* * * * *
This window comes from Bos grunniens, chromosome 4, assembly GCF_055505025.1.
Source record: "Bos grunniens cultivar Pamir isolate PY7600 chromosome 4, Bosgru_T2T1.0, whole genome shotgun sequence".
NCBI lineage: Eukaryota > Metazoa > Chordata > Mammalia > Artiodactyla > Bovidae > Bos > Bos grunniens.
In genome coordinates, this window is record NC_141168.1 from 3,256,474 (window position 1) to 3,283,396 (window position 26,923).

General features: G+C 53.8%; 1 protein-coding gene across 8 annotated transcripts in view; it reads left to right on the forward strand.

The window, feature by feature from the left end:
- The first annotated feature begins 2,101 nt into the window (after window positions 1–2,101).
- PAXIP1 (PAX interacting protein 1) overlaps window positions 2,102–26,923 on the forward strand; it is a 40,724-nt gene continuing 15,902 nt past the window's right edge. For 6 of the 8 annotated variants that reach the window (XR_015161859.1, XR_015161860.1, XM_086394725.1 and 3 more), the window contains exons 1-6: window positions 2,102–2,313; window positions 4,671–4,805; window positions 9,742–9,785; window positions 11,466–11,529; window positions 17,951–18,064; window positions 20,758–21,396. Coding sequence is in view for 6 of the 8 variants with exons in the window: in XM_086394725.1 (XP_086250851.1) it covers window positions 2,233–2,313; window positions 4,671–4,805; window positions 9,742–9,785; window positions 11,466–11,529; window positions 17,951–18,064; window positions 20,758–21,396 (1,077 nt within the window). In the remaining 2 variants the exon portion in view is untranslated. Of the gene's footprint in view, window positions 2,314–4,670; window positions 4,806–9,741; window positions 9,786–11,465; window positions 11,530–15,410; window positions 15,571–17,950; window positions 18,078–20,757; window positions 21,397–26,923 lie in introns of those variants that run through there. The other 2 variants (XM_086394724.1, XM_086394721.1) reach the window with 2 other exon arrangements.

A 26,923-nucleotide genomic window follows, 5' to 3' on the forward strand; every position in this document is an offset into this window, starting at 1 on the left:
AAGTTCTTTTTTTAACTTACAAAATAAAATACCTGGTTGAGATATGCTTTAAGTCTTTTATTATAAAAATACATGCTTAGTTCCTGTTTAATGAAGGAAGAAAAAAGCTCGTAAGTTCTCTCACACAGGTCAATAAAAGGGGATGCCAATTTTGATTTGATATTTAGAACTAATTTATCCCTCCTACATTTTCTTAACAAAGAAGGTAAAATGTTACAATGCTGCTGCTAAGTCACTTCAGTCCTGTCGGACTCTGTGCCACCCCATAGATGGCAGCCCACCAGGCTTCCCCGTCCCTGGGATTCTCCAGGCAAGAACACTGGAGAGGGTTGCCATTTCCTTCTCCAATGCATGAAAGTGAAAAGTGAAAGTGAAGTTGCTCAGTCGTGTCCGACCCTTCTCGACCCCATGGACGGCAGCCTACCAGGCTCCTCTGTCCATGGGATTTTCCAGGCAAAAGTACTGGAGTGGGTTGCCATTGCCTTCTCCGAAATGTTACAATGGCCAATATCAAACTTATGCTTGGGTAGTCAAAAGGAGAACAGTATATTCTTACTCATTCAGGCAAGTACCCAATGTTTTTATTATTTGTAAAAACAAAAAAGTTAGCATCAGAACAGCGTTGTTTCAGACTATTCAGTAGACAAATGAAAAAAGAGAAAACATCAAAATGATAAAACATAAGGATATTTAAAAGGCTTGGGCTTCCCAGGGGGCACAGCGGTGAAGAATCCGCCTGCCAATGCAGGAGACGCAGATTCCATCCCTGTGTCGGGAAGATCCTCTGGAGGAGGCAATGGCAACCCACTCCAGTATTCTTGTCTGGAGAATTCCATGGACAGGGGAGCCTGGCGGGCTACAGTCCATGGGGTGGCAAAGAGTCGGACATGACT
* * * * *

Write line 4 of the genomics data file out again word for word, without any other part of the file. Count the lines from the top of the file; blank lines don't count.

In genome coordinates, this window is record NC_141168.1 from 3,256,474 (window position 1) to 3,283,396 (window position 26,923).